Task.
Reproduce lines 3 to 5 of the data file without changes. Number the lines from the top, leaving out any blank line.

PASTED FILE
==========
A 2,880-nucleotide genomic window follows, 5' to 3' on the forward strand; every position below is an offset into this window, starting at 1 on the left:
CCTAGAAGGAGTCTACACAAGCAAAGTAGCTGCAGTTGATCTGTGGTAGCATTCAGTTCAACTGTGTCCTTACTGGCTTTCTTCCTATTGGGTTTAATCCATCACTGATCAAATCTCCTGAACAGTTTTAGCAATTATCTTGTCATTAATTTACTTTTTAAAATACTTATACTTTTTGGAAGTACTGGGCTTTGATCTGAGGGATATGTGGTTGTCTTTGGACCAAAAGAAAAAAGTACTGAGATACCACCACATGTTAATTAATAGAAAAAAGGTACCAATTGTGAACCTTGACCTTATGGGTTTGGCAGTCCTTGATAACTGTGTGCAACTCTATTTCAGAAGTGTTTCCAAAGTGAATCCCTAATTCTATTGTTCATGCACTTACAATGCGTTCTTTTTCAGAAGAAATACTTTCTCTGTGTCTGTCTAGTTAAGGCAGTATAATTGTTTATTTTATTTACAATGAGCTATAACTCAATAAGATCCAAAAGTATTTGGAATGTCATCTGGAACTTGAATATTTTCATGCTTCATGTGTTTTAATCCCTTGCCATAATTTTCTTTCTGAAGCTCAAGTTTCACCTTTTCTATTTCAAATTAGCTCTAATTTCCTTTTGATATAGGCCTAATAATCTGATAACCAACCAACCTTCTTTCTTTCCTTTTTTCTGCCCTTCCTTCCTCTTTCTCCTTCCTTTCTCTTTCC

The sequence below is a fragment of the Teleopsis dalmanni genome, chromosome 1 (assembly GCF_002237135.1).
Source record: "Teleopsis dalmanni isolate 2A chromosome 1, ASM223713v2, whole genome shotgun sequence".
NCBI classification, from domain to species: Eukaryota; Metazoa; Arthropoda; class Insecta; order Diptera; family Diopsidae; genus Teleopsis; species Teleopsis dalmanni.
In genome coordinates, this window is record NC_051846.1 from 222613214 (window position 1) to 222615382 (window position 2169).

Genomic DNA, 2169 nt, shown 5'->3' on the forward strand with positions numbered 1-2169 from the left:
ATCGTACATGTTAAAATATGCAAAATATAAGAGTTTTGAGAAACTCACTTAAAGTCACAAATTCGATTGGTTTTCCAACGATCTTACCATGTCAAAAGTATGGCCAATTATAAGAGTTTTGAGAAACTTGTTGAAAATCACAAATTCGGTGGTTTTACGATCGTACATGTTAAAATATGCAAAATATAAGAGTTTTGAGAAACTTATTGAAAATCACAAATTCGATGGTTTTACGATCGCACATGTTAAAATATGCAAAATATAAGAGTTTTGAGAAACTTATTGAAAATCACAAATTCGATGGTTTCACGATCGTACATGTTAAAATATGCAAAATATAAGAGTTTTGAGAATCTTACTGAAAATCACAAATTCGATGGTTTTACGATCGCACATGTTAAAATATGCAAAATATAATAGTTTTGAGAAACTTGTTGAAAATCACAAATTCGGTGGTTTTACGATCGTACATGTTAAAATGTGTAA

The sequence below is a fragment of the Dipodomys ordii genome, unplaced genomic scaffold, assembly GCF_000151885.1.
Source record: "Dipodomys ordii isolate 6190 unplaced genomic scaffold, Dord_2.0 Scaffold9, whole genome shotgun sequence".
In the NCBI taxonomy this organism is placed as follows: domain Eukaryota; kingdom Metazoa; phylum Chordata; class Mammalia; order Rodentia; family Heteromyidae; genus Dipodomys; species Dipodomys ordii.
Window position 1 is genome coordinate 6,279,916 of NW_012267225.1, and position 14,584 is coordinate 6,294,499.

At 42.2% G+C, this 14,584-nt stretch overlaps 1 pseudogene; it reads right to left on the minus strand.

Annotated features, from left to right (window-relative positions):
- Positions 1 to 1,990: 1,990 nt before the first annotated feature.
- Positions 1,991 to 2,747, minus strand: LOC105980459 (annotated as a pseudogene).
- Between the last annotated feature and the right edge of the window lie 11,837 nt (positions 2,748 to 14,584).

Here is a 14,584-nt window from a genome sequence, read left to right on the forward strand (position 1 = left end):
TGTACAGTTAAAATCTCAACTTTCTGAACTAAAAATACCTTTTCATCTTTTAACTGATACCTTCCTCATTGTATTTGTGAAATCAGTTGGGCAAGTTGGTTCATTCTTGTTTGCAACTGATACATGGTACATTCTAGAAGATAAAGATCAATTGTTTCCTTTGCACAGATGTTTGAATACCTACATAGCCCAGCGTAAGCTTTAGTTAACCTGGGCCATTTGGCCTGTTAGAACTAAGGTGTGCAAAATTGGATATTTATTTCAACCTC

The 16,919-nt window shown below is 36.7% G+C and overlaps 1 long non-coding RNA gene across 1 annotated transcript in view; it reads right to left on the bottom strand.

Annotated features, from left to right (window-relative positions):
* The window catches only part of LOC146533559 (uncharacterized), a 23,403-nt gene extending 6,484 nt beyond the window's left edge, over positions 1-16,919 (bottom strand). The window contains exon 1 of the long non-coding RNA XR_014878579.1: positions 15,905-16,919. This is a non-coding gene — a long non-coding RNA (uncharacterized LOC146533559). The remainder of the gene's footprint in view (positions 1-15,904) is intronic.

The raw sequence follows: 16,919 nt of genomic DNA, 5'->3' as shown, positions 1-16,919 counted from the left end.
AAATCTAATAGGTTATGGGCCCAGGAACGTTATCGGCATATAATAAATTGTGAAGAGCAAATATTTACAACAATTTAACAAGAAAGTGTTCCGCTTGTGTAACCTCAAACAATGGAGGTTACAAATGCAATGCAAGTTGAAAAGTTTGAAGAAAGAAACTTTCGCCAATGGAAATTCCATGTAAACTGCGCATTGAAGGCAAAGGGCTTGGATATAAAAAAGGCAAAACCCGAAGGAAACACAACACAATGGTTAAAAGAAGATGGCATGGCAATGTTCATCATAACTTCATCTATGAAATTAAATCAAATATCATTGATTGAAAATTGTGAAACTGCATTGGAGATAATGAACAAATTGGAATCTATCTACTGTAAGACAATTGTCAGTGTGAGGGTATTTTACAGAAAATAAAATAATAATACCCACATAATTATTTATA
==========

The sequence below is a fragment of the Teleopsis dalmanni genome, chromosome 1 (assembly GCF_002237135.1).
Source record: "Teleopsis dalmanni isolate 2A chromosome 1, ASM223713v2, whole genome shotgun sequence".
NCBI classification, from domain to species: Eukaryota; Metazoa; Arthropoda; class Insecta; order Diptera; family Diopsidae; genus Teleopsis; species Teleopsis dalmanni.